Just when you were getting used to paying lower gas prices, the California legislature has approved a $52 billion infrastructure plan that is meant to address thousands of miles of roads and maintenance projects in the state.
This is the first hike in state gas taxes in 23 years.
The cost for this massive project will be shouldered almost exclusively by the drivers of the Golden State, who will be handing over 12 cents a gallon—which experts say will be about $10 per month for the average motorist. Most drivers will also pay from $25 to $50 per year in additional license fees: which is a new annual fee. The additional taxes and fees are expected to raise about $33.7 billion.
The hike was approved almost on a party line vote, but since the Democratic party has a two-thirds majority in both houses, Republican cooperation was largely unneeded, except for one GOP member who defected. Two Democrats voted against the measure. Fiscal measures in California require a two-thirds majority to pass. And, in fact, every one of those votes was needed, with one lawmaker having to be wheeled into the chamber from the Emergency Room of a nearby hospital.
The motivating factor for most of the lawmakers was that the state’s roads are almost as ill—and many require emergency “surgery.”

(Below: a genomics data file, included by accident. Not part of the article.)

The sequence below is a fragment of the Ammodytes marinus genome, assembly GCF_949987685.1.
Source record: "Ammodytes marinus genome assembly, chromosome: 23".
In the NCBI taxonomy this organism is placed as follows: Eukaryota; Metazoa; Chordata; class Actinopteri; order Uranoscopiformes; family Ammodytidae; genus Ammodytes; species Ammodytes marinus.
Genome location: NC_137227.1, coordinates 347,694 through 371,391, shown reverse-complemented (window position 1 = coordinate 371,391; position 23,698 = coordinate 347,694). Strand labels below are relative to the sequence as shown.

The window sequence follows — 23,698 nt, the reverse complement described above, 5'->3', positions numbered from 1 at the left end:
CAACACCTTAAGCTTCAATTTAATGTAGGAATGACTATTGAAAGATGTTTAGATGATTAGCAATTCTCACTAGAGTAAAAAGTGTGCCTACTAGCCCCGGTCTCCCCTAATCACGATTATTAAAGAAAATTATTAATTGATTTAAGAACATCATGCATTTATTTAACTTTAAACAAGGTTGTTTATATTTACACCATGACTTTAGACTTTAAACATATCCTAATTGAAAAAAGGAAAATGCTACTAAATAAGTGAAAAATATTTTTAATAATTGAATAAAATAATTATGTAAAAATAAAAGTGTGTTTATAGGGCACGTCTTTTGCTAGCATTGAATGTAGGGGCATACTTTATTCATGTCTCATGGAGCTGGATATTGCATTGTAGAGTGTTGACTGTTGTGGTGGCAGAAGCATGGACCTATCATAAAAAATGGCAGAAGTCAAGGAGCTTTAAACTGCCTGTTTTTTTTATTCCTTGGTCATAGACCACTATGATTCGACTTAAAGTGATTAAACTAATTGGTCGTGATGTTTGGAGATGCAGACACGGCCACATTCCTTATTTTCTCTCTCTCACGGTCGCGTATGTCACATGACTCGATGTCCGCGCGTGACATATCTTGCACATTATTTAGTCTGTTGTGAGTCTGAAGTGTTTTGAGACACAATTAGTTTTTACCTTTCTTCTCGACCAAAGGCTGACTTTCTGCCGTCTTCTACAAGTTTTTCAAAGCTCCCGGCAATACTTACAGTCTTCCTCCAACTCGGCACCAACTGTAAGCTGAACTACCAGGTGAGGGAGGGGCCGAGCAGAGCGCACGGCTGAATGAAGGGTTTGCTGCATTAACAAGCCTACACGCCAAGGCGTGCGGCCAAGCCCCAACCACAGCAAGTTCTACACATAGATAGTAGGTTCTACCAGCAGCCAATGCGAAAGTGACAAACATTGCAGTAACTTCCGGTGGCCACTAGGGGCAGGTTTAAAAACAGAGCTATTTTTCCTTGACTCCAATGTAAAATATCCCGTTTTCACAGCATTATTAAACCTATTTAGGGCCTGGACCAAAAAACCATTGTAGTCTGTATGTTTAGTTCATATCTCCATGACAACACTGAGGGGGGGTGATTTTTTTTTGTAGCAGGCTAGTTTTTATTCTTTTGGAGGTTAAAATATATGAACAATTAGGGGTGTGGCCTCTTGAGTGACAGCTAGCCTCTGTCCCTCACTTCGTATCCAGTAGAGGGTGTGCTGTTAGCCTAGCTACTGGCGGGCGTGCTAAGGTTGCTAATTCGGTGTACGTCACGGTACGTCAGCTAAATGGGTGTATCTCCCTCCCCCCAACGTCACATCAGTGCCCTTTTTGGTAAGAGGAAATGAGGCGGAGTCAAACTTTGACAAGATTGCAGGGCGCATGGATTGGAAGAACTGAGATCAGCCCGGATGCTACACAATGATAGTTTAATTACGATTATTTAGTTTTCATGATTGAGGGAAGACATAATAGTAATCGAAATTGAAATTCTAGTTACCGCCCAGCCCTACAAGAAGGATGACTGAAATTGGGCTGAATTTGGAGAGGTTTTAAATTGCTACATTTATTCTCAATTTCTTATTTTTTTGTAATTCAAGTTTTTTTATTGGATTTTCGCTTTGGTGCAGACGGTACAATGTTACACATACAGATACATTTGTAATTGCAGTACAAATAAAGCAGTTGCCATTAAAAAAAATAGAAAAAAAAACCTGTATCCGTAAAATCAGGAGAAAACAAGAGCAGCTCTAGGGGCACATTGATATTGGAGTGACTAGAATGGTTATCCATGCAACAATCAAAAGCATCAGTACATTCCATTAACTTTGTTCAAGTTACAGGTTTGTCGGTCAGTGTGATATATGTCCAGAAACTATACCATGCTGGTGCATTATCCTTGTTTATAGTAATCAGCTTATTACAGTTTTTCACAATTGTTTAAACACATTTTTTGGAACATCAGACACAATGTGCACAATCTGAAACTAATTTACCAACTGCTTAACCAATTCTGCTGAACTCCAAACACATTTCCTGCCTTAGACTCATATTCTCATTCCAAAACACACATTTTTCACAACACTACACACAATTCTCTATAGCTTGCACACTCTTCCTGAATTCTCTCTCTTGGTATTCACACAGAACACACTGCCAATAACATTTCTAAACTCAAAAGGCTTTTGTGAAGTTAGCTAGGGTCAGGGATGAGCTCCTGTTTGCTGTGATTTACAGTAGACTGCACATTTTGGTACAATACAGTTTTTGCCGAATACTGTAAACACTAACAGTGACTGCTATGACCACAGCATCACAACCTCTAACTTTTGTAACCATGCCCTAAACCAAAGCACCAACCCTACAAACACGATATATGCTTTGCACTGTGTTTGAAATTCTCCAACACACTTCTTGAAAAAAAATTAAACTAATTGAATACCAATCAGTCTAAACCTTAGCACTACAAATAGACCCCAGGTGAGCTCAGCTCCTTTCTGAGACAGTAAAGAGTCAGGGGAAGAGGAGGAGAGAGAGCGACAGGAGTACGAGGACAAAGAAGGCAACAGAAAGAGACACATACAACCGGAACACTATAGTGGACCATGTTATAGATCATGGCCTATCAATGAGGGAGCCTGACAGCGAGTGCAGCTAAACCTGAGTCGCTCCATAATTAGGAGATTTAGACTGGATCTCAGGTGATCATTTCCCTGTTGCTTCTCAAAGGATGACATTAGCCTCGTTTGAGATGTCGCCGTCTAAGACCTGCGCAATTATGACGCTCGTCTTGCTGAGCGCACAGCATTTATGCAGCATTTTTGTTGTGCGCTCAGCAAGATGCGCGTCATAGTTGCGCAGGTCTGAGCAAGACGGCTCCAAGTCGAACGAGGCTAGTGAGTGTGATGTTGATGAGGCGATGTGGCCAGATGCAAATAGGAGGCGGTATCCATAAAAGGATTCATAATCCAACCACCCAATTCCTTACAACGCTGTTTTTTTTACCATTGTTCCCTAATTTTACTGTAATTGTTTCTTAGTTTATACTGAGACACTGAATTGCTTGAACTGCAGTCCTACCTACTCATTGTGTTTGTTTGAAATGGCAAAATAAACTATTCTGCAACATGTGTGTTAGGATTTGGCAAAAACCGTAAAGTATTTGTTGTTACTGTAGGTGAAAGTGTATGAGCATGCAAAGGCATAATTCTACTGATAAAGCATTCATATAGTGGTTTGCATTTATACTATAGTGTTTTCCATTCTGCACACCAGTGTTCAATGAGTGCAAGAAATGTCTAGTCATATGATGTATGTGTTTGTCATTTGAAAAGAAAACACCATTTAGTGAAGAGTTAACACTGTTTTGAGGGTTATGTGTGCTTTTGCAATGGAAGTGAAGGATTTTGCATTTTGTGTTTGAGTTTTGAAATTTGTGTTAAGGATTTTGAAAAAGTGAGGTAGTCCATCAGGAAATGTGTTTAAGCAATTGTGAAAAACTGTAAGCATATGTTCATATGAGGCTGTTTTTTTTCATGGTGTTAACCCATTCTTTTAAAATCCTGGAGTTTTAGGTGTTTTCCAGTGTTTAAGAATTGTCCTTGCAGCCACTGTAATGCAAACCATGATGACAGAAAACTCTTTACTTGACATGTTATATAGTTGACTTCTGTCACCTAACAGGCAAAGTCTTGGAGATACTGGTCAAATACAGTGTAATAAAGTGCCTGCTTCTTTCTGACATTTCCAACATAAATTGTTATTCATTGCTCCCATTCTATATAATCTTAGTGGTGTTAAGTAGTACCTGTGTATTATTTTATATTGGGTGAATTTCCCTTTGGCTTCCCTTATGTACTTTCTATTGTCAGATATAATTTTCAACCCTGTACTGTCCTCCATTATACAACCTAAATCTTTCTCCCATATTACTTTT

The passage was a big win for Governor Jerry Brown, who told a rally on the steps of the capitol, “Fixing our roads is basic. If you don’t do it now it gets more expensive next year and the year after.”
Currently the state has a backlog of about $130 billion in necessary road repairs. It has been estimated that half of the state’s roads are in disrepair.
The state’s GOP criticized the bill for imposing “regressive taxes on low-income and middle class families,” adding, “Californians pay the second highest gas prices and gas taxes (including cap-and-trade) in the nation. The average Californian pays more than $200 every year to register a vehicle. This bill will increase the average cost of registering a vehicle by over $50, and the cost of gasoline by nearly 20 cents/gallon (over current rate).”
Critics also pointed out that the legislature has diverted billions of dollars of transportation taxes and used them for non-transportation purposes, and said nothing prevents the new taxes from also being diverted.